GDPR provides for a number of lawful circumstances which are designed to allow processing of personal data. As well as consent, these include:
- processing is necessary for compliance with a legal obligation to which the data controller is subject
- processing is necessary for the performance of a contract to which the data subject is party or in order to take steps at the request of the data subject prior to entering into a contract
- processing is necessary for the performance of a task carried out in the public interest
- processing is necessary for the purposes of the legitimate interests pursued by the controller or by a third party (except where such interests are overridden by the interests or fundamental rights and freedoms of the data subject which require protection of personal data).
Consent may be the most appropriate lawful purpose for some uses of personal data (for instance, where you wish to use data for sending direct marketing by email or SMS), but not for other applications (for instance, data obtained and used to comply with obligations under your licence).
Gathering data to prevent money laundering and combat problem gambling
Providing facilities for gambling otherwise than in accordance with the terms and conditions of a licence is a criminal offence. It would also mean that your licence could be revoked. We expect you to be able to evidence that you have complied fully with your licence conditions.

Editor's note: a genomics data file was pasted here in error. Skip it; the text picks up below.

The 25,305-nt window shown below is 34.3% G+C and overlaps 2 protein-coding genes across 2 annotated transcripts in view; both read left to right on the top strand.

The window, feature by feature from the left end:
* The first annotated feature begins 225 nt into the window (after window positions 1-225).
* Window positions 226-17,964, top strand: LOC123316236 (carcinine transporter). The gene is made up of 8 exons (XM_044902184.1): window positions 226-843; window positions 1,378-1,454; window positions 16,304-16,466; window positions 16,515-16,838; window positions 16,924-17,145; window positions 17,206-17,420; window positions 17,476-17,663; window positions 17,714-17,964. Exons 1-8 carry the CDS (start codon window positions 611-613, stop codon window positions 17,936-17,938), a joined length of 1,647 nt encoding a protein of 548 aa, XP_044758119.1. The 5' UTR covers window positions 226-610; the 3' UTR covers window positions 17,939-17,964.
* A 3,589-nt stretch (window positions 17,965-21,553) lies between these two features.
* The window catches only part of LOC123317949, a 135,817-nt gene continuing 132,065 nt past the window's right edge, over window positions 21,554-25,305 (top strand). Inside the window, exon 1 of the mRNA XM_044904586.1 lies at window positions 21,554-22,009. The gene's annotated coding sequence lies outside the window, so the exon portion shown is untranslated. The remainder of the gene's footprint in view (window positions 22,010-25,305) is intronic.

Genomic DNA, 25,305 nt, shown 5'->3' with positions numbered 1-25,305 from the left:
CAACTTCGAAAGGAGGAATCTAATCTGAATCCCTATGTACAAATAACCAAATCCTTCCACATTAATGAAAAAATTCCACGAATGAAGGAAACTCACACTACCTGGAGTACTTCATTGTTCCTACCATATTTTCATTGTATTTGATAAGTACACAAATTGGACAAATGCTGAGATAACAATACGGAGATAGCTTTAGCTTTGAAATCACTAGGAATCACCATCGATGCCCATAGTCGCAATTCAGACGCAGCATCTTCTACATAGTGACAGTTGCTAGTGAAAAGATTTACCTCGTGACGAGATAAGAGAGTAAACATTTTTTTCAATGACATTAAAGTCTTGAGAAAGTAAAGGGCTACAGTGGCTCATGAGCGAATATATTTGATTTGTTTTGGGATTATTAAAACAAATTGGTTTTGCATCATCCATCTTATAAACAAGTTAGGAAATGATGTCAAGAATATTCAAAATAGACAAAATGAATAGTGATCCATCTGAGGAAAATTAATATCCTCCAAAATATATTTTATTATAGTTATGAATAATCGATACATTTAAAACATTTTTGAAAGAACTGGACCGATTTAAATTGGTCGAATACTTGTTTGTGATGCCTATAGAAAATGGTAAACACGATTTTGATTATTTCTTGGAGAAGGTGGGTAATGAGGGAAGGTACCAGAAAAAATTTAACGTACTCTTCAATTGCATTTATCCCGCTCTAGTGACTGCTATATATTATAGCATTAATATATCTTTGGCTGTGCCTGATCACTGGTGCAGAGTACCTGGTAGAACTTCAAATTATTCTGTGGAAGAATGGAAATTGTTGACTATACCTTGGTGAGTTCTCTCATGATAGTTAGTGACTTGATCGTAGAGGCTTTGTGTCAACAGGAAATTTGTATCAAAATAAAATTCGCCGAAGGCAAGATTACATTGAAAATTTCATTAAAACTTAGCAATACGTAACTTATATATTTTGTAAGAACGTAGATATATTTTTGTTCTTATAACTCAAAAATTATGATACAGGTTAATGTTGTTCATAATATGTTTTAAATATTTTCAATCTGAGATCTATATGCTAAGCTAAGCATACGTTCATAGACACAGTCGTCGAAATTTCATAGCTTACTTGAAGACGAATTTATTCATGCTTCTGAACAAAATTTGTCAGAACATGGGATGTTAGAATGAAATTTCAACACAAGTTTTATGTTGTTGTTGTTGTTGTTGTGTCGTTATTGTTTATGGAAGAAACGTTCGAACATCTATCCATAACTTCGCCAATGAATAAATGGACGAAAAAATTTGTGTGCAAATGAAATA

For instance, operating licences contain conditions which require operators to put into effect procedures to allow for self-exclusion, to prevent money laundering, and to combat problem gambling. It will be necessary for operators to obtain and process personal data in order to comply with these requirements. It will also be necessary for operators to securely retain data for a reasonable period in order to evidence compliance to the Gambling Commission in the event of an investigation.
You should give consideration to this when determining whether you have an ongoing legitimate purpose for obtaining, processing and retaining personal data.
Exemptions to GDPR
Whilst you will never be entirely exempt from compliance with GDPR, you should give careful consideration to whether GDPR actually prevents particular uses of data. It is likely to be necessary to consider the legislation carefully to see whether there is an authorisation for the proposed data processing.
Further conditions which may specifically permit certain processing activities (such as for the purposes of integrity in sports) are to be included in the implementing UK legislation (the Data Protection Bill).
In addition, many of the data subject rights are only available subject to certain conditions. GDPR allows these rights to be restricted in certain circumstances. Restrictions will also be included in the Data Protection Bill, and are likely to be broadly equivalent to the exemptions within the current Data Protection Act 1998.
Right to erasure
Under GDPR, data subjects have the right to request that their personal data (including data which may be relevant to regulatory compliance) is erased.
However, this ‘right to erasure’ is not unrestricted. In particular, you may not need to comply with such requests if retention of the data is still necessary in relation to an identified lawful basis.
ICO guidance for the gambling industry
We understand that the ICO will be issuing general guidance on a wide variety of GDPR topics. However we are unaware of any plans to issue sector-specific guidance.
Working with the ICO
Where genuine concerns are raised with us, we will seek to work with the ICO and with industry to resolve them. However if there are concerns, we would expect operators to have first carefully considered all available legal bases and exemptions which may allow the specific activity.
If you have any queries regarding GDPR, you can contact us.